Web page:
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To build the Snackdown bracket, we consulted maps, drew charts and scoured our archives -- and somehow still left Greenwood and Phinney out of the

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Snackdown! Capitol Hill vs. Ballard/Greenwood/Phinney

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To build the Snackdown bracket, we consulted maps, drew charts and scoured our archives -- and somehow still left Greenwood and Phinney out of the mix. Our apologies to the two very worthy 'hoods, which now join nearby Ballard to battle Capitol Hill for culinary supremacy. Remember, voting ends Thursday at 11:59 p.m.

*See Also Seattle Weekly's Snackdown Returns

White Center and West Seattle Eliminated

Ma'Chell Duma LaVassar is a Capitol Hill booster.

Capitol Hill alone makes Seattle one of America's great food cities. Not only does the Hill have any type of cuisine you are craving, you can get it in both lowbrow and highbrow varieties, sometimes within steps of each other.

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You only have to cross the street, from Pike Street Fish Fry to Quinn's Pub to experience two equally delicious takes on greasily good seafood. Fans of fresher fish can get their fix via a conveyor belt at Genki Sushi, the chain that gets you bust-a-gut full for the cost of half a roll at the sublimely posh Momiji - which reside within a reasonable, high-heeled walk of each other.

C.H. also has a concentration of quality Mexi/Latin fare. Feeling upscale? Hit Poquito's for uber-fresh and fabulous, or the Saint, a seemingly jinxed space that's become a premier locale, or Barrio, where the food is thoughtful -- and a single flight of unbelievable tequila could pay four diner's tabs at low end haunts like Bimbo's Bitchin' Burrito Kitchen or Taco Gringos.

Burgers worth the big bucks can be found at Lil' Woody's and 8oz. Burger Bar, but for cheap eats, other locations be damned; the Mix-immortalized Dick's is the best. Awash with local color, they have provided tourists the unique experience of being berated for offering a homeless vegan a cheeseburger, since 1955. And though its gone from Grungeville, USA to Yipsterburg over the years, as long as that marquee stands over Broadway, the Hill is still "the Hill."

And Chelsea Lin's backing Ballard, Phinney and Greenwood.

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Everyone's got an opinion on where to eat and drink in Ballard, from Frank Bruni at the New York Times to the drunken fisherman leaning against the Henry mural on the side of the Sloop. Though the historically seafaring 'hood was past known for its prominent Norwegian heritage--a night swilling aquavit like a Viking at Copper Gate is still a rite of passage for newbies--it's quickly passing even hipster haven Capitol Hill as the place to see and be seen in Seattle.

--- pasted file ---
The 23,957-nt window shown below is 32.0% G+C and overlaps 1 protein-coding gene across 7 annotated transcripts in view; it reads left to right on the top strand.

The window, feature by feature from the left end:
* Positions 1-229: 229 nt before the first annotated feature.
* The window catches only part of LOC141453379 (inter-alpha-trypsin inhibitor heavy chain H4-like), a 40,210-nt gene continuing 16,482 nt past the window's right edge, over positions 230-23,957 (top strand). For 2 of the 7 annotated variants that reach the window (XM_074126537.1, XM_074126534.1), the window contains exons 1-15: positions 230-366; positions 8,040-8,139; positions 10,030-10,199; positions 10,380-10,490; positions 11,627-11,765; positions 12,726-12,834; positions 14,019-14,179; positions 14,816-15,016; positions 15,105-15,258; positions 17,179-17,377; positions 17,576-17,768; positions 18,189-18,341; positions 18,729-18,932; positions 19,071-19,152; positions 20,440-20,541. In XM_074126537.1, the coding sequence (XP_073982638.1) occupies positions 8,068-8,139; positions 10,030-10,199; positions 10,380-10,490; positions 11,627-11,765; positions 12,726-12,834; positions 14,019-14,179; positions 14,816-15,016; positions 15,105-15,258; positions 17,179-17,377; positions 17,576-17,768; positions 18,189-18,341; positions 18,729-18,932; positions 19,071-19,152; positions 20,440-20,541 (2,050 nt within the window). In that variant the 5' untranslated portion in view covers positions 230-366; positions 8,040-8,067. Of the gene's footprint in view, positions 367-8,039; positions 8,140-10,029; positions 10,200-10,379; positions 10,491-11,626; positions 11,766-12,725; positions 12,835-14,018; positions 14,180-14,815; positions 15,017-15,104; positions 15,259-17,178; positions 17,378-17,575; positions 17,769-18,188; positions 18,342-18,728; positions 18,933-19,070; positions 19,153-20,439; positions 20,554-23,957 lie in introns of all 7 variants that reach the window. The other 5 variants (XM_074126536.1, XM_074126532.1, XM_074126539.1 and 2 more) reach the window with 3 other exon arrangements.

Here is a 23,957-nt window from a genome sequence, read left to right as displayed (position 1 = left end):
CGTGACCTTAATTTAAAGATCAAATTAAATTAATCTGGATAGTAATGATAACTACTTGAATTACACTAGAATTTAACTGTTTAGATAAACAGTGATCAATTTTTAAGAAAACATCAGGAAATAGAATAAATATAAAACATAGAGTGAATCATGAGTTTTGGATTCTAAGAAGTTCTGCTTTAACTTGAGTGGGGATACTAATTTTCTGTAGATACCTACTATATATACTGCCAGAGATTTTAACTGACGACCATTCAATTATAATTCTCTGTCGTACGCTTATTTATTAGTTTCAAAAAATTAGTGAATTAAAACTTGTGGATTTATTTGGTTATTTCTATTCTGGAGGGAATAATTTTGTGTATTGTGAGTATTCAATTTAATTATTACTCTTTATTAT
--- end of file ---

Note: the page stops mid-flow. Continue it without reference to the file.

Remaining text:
Spend a Friday evening trying to score a plate of local oysters at Walrus and the Carpenter, a seat at Staple & Fancy, or a glass of housemade Fernet at Essex and you'll be among the who's who of Seattle's gourmands and cocktail nerds. One mustn't wait hours and spend a week's pay just to enjoy Ballard, though--Besalu's perfect croissants, the complex flavor of La Carta de Oaxaca's mole negro, Mike's legendary chili fries.

Greenwood and Phinney also offer lots of great affordable options, including Mr. Gyro's, Pete's Egg Nest and La Conasupo, a taco joint beloved by Voracious' resident Greenwooder, Naomi Bishop. Beer fans flock to Naked City Taphouse and Chuck's Hop Shop, while cocktailians swear by Oliver's Twist. And for fancier evenings, Carmelita and Stumbling Goat are the restaurants of choice.

For dessert, a slice of Blue Hawaiian pie from A La Mode Pies or a boozy shake from Hot Cakes are as worthy of the hike north as any of the places you'll find the Top Chef judges dining. From dive bars to fine dining, family-friendly eateries to singles scenes, Ballard, Phinney and Greenwood are clearly the best--just don't try the barbecue.

Follow Voracious on Facebook & Twitter. Follow me at @hannaraskin

 
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